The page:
By Atayi Babs
PAMACC, Nairobi-KENYA: As the African clean mobility week drew to a close today, participants have identified electric mobility as a workable pathway to a more sustainable and cleaner transport system in Africa.
This recommendation, alongside other strategies, was approved by delegates to the Africa clean mobility week which comprised representatives of government agencies responsible for transport, environment, energy and finance from 42 African countries; oil and vehicle industry; and donor agencies.
Other delegates were drawn from the academia, civil society and the media.
Taking cognisance of the rapid urbanisation fueled by technological growth as well as Africa’s increasing rate of motorization which is considered the highest in the world, electric mobility, delegates say, presents an opportunity for African countries to leapfrog to cleaner transport with regards to reduced carbon emissions, improved air quality and economic growth.
African countries, according to the recommendations, are to explore the two low-hanging entry points into electric mobility. These low-hanging entry points revolve round deploying electric/hybrid buses and electric two/three wheelers for public transport.
In view of the fact that only a handful of African countries have put in place policies and regulations on electric mobility, delegates urged African governments to develop fiscal and institutional policy interventions capable of creating a favourable environment for electric mobility uptake.
These policies they underlined, must be integrated into the wider urban transport system planning with solutions for batteries, recycling and end of life programmes.
However, they warn that Africa’s unique mobility challenges with electric solutions must be understood.
The Africa clean mobility week therefore called for tailor-made products for African countries. These products according to the delegates, must incorporate electric motorcycles that can run long distance, and on high-load and rough roads.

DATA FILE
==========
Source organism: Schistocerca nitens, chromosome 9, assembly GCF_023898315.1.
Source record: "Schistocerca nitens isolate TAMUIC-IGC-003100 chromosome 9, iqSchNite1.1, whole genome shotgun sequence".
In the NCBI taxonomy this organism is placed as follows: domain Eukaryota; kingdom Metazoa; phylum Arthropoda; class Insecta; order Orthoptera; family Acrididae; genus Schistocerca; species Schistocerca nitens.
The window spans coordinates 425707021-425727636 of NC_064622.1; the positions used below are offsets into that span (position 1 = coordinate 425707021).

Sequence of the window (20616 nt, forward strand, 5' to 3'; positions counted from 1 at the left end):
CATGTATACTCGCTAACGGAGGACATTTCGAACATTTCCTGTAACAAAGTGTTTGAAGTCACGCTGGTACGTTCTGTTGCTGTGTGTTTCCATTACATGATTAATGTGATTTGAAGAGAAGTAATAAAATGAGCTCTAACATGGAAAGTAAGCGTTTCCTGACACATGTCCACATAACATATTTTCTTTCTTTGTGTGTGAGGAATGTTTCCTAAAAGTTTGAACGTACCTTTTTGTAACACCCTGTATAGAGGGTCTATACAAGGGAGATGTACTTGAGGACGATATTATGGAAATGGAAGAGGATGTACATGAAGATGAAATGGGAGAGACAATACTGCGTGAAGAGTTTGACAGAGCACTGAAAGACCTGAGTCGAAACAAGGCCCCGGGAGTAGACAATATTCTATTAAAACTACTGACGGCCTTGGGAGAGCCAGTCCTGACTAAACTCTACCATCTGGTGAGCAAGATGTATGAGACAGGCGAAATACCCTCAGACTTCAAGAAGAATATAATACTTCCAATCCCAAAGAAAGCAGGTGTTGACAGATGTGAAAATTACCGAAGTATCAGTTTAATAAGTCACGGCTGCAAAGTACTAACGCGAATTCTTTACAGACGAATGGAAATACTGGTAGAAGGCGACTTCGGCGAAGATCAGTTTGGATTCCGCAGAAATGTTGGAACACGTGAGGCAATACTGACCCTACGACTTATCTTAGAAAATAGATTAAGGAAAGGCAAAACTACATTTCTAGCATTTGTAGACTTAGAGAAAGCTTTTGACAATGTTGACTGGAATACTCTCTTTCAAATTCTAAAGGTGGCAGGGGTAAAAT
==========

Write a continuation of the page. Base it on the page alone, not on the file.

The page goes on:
Local manufacturing capacities are to be strengthened while governments are to set aside resources for peer reviews, and consumer awareness campaigns on the benefits of electric mobility and its impact on everyday life including road safety.
Other recommendations aimed at fast-tracking Africa’s switch to electric mobility include mainstreaming electric mobility policies into their nationally determined contributions as a way of supporting national and global climate change targets, and the constructive engagement of the private sector.
UN Environment’s Deputy Executive Director, Ibrahim Thiaw, sees green transportation as an imperative in order to boost sustainable development in Africa.
“Africa should leapfrog to clean mobility by domesticating best practices from elsewhere and investing in cleaner technologies like electric cars, two and three wheel machines,” said Thiaw.
Urias Goll, the Deputy Executive Director of Liberia’s Environmental Protection Agency (EPA), said that Africa required home-grown initiatives to advance the green mobility agenda.
“There is need to support local industries to manufacture hybrid and electric vehicles tailor made for the local market,” Goll said, adding that consumer awareness is key to boosting the adoption of non-motorized and cleaner transport models in Africa.